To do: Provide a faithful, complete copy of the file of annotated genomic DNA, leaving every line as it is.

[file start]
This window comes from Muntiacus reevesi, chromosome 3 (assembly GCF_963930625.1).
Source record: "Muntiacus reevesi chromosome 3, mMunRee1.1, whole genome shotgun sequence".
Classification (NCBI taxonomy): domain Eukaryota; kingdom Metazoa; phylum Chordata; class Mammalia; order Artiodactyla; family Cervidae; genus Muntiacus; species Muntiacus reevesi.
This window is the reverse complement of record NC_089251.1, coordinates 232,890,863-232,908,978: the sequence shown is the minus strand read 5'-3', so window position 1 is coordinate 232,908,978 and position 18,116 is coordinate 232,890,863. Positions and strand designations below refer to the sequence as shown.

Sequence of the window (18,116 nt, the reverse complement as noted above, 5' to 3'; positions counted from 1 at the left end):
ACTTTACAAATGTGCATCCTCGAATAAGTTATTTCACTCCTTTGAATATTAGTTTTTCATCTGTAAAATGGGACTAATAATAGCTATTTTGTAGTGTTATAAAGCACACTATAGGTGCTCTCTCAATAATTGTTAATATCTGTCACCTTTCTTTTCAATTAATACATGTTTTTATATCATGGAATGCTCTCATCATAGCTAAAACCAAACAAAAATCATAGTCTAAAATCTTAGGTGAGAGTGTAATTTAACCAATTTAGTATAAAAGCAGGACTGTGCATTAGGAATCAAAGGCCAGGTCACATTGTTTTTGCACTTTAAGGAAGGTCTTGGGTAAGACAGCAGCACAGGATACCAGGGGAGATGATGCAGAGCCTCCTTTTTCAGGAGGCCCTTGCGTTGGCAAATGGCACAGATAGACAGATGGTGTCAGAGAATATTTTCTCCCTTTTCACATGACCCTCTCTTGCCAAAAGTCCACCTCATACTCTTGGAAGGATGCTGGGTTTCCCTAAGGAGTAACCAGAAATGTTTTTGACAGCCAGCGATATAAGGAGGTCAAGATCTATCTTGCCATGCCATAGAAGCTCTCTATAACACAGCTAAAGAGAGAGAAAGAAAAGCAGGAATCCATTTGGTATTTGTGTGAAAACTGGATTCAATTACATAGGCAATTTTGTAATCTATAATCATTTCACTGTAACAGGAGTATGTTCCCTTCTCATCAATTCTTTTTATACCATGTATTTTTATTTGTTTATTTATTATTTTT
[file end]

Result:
This window comes from Muntiacus reevesi, chromosome 3 (assembly GCF_963930625.1).
Source record: "Muntiacus reevesi chromosome 3, mMunRee1.1, whole genome shotgun sequence".
Classification (NCBI taxonomy): domain Eukaryota; kingdom Metazoa; phylum Chordata; class Mammalia; order Artiodactyla; family Cervidae; genus Muntiacus; species Muntiacus reevesi.
This window is the reverse complement of record NC_089251.1, coordinates 232,890,863-232,908,978: the sequence shown is the minus strand read 5'-3', so window position 1 is coordinate 232,908,978 and position 18,116 is coordinate 232,890,863. Positions and strand designations below refer to the sequence as shown.

Sequence of the window (18,116 nt, the reverse complement as noted above, 5' to 3'; positions counted from 1 at the left end):
ACTTTACAAATGTGCATCCTCGAATAAGTTATTTCACTCCTTTGAATATTAGTTTTTCATCTGTAAAATGGGACTAATAATAGCTATTTTGTAGTGTTATAAAGCACACTATAGGTGCTCTCTCAATAATTGTTAATATCTGTCACCTTTCTTTTCAATTAATACATGTTTTTATATCATGGAATGCTCTCATCATAGCTAAAACCAAACAAAAATCATAGTCTAAAATCTTAGGTGAGAGTGTAATTTAACCAATTTAGTATAAAAGCAGGACTGTGCATTAGGAATCAAAGGCCAGGTCACATTGTTTTTGCACTTTAAGGAAGGTCTTGGGTAAGACAGCAGCACAGGATACCAGGGGAGATGATGCAGAGCCTCCTTTTTCAGGAGGCCCTTGCGTTGGCAAATGGCACAGATAGACAGATGGTGTCAGAGAATATTTTCTCCCTTTTCACATGACCCTCTCTTGCCAAAAGTCCACCTCATACTCTTGGAAGGATGCTGGGTTTCCCTAAGGAGTAACCAGAAATGTTTTTGACAGCCAGCGATATAAGGAGGTCAAGATCTATCTTGCCATGCCATAGAAGCTCTCTATAACACAGCTAAAGAGAGAGAAAGAAAAGCAGGAATCCATTTGGTATTTGTGTGAAAACTGGATTCAATTACATAGGCAATTTTGTAATCTATAATCATTTCACTGTAACAGGAGTATGTTCCCTTCTCATCAATTCTTTTTATACCATGTATTTTTATTTGTTTATTTATTATTTTT